http://dx.doi.org/10.1371/journal.pone.0125266.g009

In Fig 9, the series inputs of maximal Kir conductance (Gmax,Kir) were computer-generated with sigmoidal changes in simulation of Ba2+ wash-in and-out time course (Fig 9A, top traces). The dynamic RP were computed according to the equations above mentioned by a program in MatLab and the stabilized RPs plotted (Fig 9B, bottom traces). Fig 9A and 9B show that, in a cell initially with typical RP ~-75 mV, it takes >0.05 nS Gmax,Kir reduction or >7 mV initial slow depolarization (threshold) to trig the rapid regenerative depolarization and thus a RP level shift (b, c in Fig 9A and 9B), which mimicked those observed in experiments (Fig 3A, also Fig 3C of [16]). On the other hand, the sub-threshold depolarization by a small Kir inhibition is always fully reversible upon withdrawal of the Kir inhibition (a in Fig 9A and 9B). Repeated alteration of various resting channel parameters indicated that the threshold level was determined mainly by the conductance ratio between Kir and IL, with less effect of KNV.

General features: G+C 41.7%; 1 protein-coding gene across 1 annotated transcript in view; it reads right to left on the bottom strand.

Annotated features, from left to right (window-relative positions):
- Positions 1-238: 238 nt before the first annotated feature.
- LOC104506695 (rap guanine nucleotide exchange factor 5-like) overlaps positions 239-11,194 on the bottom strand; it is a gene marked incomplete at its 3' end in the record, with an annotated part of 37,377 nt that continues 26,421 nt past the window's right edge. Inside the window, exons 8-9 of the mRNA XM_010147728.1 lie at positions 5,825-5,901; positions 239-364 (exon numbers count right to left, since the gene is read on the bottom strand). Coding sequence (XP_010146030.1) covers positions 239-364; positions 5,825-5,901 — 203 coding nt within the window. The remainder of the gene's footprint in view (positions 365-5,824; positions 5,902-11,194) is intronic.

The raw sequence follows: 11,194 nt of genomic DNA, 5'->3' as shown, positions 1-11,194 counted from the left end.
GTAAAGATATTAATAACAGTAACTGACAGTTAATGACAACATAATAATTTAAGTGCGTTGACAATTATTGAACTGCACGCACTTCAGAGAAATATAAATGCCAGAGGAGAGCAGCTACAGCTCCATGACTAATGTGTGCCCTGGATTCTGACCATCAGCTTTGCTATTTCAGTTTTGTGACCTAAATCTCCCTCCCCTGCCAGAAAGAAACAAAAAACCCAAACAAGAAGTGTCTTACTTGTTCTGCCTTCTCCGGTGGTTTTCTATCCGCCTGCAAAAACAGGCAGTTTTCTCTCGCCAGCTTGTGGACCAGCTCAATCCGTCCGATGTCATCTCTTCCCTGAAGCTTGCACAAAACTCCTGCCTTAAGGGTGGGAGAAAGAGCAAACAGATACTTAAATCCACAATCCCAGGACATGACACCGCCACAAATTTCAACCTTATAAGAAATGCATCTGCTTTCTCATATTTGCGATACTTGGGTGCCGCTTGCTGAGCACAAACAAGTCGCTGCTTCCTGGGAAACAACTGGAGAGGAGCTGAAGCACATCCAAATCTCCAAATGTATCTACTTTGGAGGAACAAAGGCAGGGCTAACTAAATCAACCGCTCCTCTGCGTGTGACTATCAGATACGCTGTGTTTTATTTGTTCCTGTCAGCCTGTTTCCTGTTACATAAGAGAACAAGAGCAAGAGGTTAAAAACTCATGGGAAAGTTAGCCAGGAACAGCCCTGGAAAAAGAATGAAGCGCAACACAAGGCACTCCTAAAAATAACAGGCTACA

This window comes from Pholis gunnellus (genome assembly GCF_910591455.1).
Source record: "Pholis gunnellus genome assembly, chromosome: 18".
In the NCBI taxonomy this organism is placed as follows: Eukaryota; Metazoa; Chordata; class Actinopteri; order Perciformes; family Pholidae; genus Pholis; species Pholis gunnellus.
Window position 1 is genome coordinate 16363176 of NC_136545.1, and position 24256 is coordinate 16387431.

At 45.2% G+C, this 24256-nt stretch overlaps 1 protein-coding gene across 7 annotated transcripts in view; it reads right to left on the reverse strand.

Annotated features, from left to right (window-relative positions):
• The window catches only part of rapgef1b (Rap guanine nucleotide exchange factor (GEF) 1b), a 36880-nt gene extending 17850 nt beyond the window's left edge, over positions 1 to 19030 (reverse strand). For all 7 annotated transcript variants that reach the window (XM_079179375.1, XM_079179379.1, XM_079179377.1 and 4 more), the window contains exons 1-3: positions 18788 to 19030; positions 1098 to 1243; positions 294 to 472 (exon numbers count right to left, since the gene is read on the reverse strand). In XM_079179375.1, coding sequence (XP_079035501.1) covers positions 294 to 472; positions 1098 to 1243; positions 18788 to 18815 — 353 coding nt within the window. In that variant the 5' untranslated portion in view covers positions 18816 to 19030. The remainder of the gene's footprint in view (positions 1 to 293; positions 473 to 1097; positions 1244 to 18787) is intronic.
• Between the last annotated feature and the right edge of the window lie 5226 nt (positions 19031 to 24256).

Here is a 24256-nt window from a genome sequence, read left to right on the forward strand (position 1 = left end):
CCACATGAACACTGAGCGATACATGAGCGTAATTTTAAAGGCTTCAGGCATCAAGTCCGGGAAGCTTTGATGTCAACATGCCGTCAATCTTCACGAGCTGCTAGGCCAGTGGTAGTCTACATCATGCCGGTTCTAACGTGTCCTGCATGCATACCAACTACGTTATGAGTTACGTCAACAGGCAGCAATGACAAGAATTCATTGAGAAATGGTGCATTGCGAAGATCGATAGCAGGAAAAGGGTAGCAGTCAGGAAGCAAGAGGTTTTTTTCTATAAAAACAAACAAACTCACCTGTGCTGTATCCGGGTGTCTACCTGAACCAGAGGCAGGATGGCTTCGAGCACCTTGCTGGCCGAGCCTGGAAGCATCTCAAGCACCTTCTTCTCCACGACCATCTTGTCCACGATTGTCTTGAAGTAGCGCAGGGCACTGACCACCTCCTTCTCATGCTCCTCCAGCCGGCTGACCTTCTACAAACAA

Moreover, the big RP level shift seen in Ba2+ experiments was reversible or nonreversible upon washout (e.g., Fig 3A, SMA, vs. Fig 8 of [16]). Both situations were reproduced by the computational modeling: when Kir slope factor (k) or Gmax,Kir was increased, the induced high-to-low RP shift tends to be reversible (c vs. b or d vs. b in Fig 9A and 9B).

Diverse molecular expression of Kir2.X in the arteriolar types

Our measurements of the membrane potential response to Ba2+ and the biophysics of the Kir current revealed some significant differences among the SMA, BA and MA, leading us to hypothesize that there is heterogeneous expression of Kir2 isoforms among these vessels.